SIGNED BOOK GIVEAWAY! Reading and writing communities

I’ve been part of the on-line writing community for a relatively short period of time… Joined Twitter this summer. Was added to the (extremely supportive) FB group called The Writer’s Think Tank last month. Was welcomed into the (awesome) CP group consisting of Elaine, Tasha, Joy, and Rosalyn two months ago. And I’m actually BLOGGING now. I know, I know, I sound like I crawled out of the DARK AGES. The point is, I’m totally loving the writing communities — my one that meets in person (with the lovely other four who tolerate me laying out paper plates on the floor to map out my WIP’s plot) and the online ones that allow for quick exchanges of ideas that pop into our heads at all hours of the day.

So. Two nights ago I was immersed in one of these communities and writing my heart away in Twitter’s #WriteClub. I got up to 857 words in a half-hour, a pretty good haul. But last night I was feeling that irritating mental congestion known as writer’s block, which made me feel like I was swimming around in my proverbial sandpit, and I agonized over my lack of productivity. And I thought about the advice that someone in one of these communities once suggested to me: that I take a break and READ for a while. WHY DO THIS?

  1. It helps us remember why we’re writing. We write because we were inspired at some point in our lives by someone else’s writing. So sit down and enjoy the read (“Read for the read!”)
  2. It helps us be part of the reading-writing community. We have to support each other. We HAVE to. As writers, we should read, RECOMMEND, and REVIEW books that we love.
  3. It helps us know our field. In my other life, I teach biology. I dedicate several hours a week to catching up on the latest news and research in biology so I know what is going on. The same applies to writing.
  4. It helps us to find new heroes. I was particularly inspired during a terribly long writer’s block (which to me equates for a few days because I’m kind of a slave-driver to my own life) by Kendare Blake’s ANNA DRESSED IN BLOOD. I loved this book because of the authenticity of the main character Cas Lowood’s voice. He was so REAL. And getting to know Cas helped me with one of my problems at the time — it was my main character’s voice that I had been struggling to find. Reading an amazing example of voice helped to inspire me to find Hope’s voice. And people who have read my debut novel MYTHOLOGY have liked Hope’s voice and have found her to be a strong character. (So if you ever happen to read this, Kendare Blake — THANK YOU for being part of my inspiration. And you, too, Cas.).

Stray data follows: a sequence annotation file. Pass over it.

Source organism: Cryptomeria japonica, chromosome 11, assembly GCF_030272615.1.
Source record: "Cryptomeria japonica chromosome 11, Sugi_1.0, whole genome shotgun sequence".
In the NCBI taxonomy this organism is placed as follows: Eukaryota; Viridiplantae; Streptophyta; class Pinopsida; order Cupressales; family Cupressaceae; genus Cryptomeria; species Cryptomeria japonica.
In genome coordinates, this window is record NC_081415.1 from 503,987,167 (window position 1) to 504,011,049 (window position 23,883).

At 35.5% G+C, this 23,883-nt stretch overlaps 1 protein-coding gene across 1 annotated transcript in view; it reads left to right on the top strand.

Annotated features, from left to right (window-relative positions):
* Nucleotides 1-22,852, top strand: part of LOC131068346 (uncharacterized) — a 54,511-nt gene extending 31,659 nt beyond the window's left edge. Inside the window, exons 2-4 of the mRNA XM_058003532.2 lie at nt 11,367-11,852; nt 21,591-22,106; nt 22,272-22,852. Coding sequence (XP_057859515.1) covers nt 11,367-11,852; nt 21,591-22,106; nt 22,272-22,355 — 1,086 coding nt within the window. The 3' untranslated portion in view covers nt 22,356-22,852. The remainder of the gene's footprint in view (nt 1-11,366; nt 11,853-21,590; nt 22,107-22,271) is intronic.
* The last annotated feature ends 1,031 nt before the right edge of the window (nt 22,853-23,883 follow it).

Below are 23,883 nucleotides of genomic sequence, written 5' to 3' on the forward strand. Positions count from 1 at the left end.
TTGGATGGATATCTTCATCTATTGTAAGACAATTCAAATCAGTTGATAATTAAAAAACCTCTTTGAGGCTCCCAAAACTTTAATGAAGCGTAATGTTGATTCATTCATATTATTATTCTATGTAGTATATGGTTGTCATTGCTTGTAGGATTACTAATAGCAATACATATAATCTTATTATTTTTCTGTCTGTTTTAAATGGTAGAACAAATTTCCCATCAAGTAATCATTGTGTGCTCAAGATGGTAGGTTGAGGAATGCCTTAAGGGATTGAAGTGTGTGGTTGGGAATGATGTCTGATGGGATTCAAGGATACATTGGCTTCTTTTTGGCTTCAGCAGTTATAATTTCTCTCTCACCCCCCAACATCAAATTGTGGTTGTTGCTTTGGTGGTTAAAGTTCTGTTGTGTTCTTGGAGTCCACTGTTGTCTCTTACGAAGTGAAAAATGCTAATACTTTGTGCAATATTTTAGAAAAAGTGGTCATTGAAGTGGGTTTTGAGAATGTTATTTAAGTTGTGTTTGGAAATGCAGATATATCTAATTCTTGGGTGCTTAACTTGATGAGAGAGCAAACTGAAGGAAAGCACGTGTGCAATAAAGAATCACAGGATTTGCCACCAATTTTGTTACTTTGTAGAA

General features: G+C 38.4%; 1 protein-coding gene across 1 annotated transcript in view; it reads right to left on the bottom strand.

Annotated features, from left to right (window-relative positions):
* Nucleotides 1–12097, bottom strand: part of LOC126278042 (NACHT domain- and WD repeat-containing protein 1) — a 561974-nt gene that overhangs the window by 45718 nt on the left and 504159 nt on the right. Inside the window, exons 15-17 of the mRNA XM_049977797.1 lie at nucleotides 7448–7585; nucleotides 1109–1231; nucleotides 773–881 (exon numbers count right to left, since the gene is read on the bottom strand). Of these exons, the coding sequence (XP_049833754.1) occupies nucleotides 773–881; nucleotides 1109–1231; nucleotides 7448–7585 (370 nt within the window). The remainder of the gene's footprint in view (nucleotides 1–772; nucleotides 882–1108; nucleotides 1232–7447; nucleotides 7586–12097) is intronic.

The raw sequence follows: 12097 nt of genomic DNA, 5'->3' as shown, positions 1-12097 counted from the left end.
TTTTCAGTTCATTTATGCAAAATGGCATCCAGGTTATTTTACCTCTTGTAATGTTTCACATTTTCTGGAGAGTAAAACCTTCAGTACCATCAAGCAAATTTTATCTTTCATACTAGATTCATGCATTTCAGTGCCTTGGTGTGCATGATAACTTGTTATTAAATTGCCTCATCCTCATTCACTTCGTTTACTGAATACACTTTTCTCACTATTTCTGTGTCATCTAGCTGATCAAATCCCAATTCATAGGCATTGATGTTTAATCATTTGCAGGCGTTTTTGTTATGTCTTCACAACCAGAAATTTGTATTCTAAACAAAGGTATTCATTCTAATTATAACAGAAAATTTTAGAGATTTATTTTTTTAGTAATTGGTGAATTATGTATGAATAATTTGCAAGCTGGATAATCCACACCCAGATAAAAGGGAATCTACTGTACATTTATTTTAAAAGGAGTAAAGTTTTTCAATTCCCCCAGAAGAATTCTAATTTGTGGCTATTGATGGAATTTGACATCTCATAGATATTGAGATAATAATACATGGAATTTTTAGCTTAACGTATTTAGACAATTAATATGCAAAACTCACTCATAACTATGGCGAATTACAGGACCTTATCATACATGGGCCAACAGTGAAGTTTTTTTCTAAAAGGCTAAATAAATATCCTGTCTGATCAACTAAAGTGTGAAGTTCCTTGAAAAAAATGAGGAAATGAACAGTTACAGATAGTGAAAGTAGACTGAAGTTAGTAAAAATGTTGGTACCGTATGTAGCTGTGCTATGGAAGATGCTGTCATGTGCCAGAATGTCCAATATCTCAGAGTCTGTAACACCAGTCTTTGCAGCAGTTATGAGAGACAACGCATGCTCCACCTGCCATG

Here’s my giveaway. To share a book that might inspire.


To enter this giveaway:

  1. Post the name of a YA or MG book (or books) that recently inspired you.ย 
  2. For +1 extra entry, Tweet about this giveaway and indicate this in your post.
  3. For +1 extra entry, post this giveaway on Facebook and indicate this in your post.ย 
  4. For +2 extra entries, follow me on Twitter @HelenBozz
  5. For +2 extra entries, “like” my book’s Facebook page:

This giveaway will run until Sunday at midnight, PST. Winners will be chosen randomly from all entries received. GOOD LUCK!

10 thoughts on “SIGNED BOOK GIVEAWAY! Reading and writing communities

  1. ๐Ÿ™‚ Mythology by the incredible Helen Boswell and Touching Smoke by Airick Phoenix! I read both of them just in the past couple of weeks and they put the writing fire back in me.

    +1 I tweeted
    +1 I shared on Facebook
    +2 I follow you on Twitter
    +2 I “Like” your Facebook page

    Thank you for the awesome giveaway!

    Konstanz Silverbow


  2. Oh, sure. Ingratiate yourself with the readers… “I like Helen best; she gives us stuff.”

    On another note, I don't read nearly as much as I used to. I think part of this is from being a single mom. I have a hard time taking time to read when I'm already 5 years behind in everything else. I never thought that would happen to me, as I've always been an avid reader and love literature (obviously, based on my career choice). Part of it IS my career… I thought the hectic pace of grad school would cease once I was a professor; I didn't realize it was just a prep for it.

    I hate to have to schedule in reading for fun, but I really need to do that!


  3. The book that inspired me most in the last 6 months might be R.J. Palacio's Wonder. It's a funny, poignant book that made me want to be not only a better writer, but a better person too.


  4. I never thought I'd ever say it's hard to remember to read, either, because this is all that I used to do when I was a kid, a teenager, and then it started to taper off when I became an “adult.” (Still up for debate as to how much of an adult I am at times.)

    I have to admit that I do a fair amount of reading on my phone these days. While I love the feel of a printed book in hand, I've actually wound up buying the eBook of the print book that I already own. I read a lot while I'm lying with my baby in bed in the middle of the night. Or in doctor's offices. Sometimes I get to sit in my cushy armchair and crack open that book, though, and it feels pretty good.


  5. Thanks for the recommendation. But, what? How could you possibly be a better person than you already are? I will definitely add this to my list. ๐Ÿ™‚


  6. Great way to think of it, Tammy! I always read my own work so critically that yes, it's SO nice to be able to sit and read a book simply for the read. Thanks for your comment ๐Ÿ™‚


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